Irwin adds, “We want Hawai‘i Island students to know that they have pathways to good careers and that they can easily transfer from HCC to UH-Hilo. We will be exploring pathways that meet needs of the island in areas such as business and health care, among others. We are working on a partnership for our administration of justice program now, but I would like to see others. I am excited to work with chancellor Solemsaas and our deans and faculty to realize this vision.”

Irwin says that while student retention has been a struggle for UH-Hilo in the past, the university was in line with what was happening in the rest of the country, with enrollment steadily growing through the early 2000s, thanks to more students who were of college-going age.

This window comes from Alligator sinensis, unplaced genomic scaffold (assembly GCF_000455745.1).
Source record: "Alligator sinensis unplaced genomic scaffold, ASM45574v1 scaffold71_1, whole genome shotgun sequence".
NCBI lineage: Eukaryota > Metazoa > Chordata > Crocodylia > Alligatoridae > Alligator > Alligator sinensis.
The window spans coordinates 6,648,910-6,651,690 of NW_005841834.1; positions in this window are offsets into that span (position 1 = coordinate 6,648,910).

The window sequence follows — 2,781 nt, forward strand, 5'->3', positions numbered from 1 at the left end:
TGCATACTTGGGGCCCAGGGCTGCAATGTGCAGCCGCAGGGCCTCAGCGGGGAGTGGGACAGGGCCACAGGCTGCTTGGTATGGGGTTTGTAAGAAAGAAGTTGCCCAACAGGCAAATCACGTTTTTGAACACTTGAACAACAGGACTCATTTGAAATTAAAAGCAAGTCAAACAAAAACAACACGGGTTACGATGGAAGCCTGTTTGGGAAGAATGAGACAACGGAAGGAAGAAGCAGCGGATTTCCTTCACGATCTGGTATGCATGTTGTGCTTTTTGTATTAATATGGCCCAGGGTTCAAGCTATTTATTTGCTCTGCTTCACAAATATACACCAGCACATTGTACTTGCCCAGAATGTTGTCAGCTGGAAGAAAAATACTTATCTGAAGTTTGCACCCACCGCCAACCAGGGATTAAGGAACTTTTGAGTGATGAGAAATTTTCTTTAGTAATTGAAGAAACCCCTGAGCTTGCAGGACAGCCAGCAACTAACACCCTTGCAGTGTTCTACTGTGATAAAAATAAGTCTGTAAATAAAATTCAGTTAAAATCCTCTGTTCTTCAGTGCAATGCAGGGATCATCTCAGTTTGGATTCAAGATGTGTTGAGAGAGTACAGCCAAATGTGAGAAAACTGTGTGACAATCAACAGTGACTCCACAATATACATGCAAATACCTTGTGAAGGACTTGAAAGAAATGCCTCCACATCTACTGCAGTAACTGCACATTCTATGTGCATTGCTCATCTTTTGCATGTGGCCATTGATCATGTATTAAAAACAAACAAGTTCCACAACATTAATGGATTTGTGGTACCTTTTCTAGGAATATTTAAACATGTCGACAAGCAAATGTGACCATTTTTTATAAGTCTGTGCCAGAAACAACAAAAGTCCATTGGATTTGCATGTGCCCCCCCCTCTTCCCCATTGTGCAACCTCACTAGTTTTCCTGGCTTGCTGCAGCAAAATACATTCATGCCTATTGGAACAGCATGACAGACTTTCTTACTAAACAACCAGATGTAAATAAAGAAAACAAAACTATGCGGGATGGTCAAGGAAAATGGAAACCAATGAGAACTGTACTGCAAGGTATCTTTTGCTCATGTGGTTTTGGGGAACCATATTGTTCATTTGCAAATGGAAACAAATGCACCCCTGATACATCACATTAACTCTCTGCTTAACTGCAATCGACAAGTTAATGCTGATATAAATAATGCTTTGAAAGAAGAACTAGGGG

“In many states, the demographics have flattened out for this age group,” Irwin says. “Thus, we have to work harder to recruit students, and the competition for those students has increased. We also need to do a better job of retaining students and seeing them through to graduation. This is my No. 1 priority for the campus, and we have some hopeful signs. We will not have final numbers for the fall term for a while, but it looks like the number of new freshmen students will be up over last year. That tells me that we may be starting to turn the tide.”

Irwin says that students leave college for a variety of reasons.

“Sometimes a campus does not have the program they want; sometimes there are personal challenges, such as an illness in the family,” she says. “Other times, students leave because of finances. We need to study the obstacles our students face and remove those we can. Traditionally, higher education has prided itself on who it keeps out — the history of higher education is very elitist. Times have changed, and colleges need to be ‘student ready,’ to meet the students where they are. The future of our state and nation depend on educational opportunities being available to all.”